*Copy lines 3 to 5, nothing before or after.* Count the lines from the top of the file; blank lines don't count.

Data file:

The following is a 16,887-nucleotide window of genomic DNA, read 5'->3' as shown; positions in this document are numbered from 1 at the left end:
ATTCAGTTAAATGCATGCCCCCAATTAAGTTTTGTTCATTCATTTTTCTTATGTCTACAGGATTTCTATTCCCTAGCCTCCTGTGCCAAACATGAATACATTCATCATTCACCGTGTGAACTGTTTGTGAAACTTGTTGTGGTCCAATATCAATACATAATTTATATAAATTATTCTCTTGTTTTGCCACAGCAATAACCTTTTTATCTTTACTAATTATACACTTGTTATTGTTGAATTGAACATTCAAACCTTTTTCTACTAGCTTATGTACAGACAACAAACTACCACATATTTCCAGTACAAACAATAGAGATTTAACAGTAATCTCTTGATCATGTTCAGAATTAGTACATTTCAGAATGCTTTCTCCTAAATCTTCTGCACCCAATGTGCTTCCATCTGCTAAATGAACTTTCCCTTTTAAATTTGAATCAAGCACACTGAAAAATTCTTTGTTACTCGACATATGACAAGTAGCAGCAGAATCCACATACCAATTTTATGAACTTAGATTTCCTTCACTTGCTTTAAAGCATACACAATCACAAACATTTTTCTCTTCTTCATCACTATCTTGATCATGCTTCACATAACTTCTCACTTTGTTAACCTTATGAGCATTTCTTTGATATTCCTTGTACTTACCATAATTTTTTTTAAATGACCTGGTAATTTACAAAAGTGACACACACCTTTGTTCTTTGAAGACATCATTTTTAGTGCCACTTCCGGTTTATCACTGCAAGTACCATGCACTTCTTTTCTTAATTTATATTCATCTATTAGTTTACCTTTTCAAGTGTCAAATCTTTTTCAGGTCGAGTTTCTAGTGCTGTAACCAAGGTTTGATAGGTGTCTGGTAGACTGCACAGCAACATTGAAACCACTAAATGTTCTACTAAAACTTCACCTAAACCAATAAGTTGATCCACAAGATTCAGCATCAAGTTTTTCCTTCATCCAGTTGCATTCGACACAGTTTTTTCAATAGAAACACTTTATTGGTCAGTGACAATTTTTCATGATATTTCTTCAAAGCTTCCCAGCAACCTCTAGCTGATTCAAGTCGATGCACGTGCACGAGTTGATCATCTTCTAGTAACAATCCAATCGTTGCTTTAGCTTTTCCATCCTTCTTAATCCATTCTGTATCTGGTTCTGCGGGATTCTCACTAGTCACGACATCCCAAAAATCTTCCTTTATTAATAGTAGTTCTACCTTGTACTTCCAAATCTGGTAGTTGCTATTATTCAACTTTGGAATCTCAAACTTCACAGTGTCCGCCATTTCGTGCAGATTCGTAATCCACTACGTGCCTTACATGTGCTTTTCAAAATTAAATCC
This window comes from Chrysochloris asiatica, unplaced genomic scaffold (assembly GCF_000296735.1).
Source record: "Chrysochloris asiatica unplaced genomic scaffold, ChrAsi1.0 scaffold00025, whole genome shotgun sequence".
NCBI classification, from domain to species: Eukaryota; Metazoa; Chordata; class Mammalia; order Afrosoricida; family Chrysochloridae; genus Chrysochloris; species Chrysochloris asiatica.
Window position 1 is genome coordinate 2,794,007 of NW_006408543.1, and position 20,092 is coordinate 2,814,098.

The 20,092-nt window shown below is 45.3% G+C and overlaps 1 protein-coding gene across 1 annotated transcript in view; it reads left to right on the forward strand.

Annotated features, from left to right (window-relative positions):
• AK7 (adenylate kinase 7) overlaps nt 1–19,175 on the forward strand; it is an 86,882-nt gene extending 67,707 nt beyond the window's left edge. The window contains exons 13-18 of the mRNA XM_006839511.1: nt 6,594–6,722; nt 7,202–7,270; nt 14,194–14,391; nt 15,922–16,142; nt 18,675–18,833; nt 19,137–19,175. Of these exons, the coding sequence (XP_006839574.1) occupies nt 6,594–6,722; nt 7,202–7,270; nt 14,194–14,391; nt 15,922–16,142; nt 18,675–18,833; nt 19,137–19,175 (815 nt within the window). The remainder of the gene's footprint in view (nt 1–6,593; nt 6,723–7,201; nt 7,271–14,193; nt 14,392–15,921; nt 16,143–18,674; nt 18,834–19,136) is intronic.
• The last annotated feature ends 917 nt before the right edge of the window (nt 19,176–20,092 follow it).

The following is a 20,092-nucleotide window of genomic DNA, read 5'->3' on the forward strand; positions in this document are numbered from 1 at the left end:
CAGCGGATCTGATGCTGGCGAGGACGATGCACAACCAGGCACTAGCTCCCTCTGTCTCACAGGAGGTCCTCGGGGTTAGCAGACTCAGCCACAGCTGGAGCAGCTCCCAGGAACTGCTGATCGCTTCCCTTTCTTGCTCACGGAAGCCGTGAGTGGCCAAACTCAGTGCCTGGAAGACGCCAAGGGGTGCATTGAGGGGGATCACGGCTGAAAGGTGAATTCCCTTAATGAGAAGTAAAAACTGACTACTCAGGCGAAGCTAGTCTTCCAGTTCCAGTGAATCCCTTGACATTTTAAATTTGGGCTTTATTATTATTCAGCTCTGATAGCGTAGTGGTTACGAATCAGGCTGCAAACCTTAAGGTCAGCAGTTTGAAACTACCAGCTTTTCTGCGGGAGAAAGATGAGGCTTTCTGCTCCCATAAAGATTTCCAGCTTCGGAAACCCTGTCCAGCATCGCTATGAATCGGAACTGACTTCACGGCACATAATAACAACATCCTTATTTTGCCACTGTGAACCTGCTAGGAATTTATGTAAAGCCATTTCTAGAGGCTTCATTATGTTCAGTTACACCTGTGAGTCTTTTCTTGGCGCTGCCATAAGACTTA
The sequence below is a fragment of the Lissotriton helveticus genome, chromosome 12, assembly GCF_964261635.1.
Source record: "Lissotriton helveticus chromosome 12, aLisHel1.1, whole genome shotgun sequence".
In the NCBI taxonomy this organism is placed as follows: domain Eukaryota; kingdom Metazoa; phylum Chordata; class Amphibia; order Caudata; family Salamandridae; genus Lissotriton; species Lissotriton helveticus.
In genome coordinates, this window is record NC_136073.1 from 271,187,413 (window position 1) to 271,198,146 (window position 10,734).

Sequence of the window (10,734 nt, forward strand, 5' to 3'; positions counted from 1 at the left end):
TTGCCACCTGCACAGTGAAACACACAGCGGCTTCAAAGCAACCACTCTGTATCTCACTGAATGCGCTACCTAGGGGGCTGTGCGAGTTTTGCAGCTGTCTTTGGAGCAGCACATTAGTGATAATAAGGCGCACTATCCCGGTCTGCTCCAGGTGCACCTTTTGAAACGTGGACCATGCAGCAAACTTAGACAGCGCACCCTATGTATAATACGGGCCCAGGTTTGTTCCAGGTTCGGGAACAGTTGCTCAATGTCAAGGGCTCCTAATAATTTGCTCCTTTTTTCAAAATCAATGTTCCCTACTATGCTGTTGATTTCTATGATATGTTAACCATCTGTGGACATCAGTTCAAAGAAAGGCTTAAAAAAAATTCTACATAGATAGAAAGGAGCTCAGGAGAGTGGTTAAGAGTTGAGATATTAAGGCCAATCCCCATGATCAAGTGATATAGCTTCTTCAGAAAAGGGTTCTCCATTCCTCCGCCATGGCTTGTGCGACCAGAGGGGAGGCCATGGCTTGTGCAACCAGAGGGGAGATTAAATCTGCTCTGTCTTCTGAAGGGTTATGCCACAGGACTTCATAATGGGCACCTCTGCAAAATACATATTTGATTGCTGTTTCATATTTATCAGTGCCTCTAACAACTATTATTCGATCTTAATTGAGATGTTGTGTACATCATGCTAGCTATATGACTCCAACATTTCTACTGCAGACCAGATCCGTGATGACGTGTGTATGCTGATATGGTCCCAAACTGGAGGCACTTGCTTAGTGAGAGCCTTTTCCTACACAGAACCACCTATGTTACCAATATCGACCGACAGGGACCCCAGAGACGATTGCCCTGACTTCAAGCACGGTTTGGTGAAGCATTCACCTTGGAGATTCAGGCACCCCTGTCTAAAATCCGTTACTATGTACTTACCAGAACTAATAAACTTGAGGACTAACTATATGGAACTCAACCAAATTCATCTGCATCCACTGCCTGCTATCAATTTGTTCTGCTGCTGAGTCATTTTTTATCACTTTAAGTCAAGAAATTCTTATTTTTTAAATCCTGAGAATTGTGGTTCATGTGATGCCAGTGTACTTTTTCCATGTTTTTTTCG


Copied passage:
This window comes from Chrysochloris asiatica, unplaced genomic scaffold (assembly GCF_000296735.1).
Source record: "Chrysochloris asiatica unplaced genomic scaffold, ChrAsi1.0 scaffold00025, whole genome shotgun sequence".
NCBI classification, from domain to species: Eukaryota; Metazoa; Chordata; class Mammalia; order Afrosoricida; family Chrysochloridae; genus Chrysochloris; species Chrysochloris asiatica.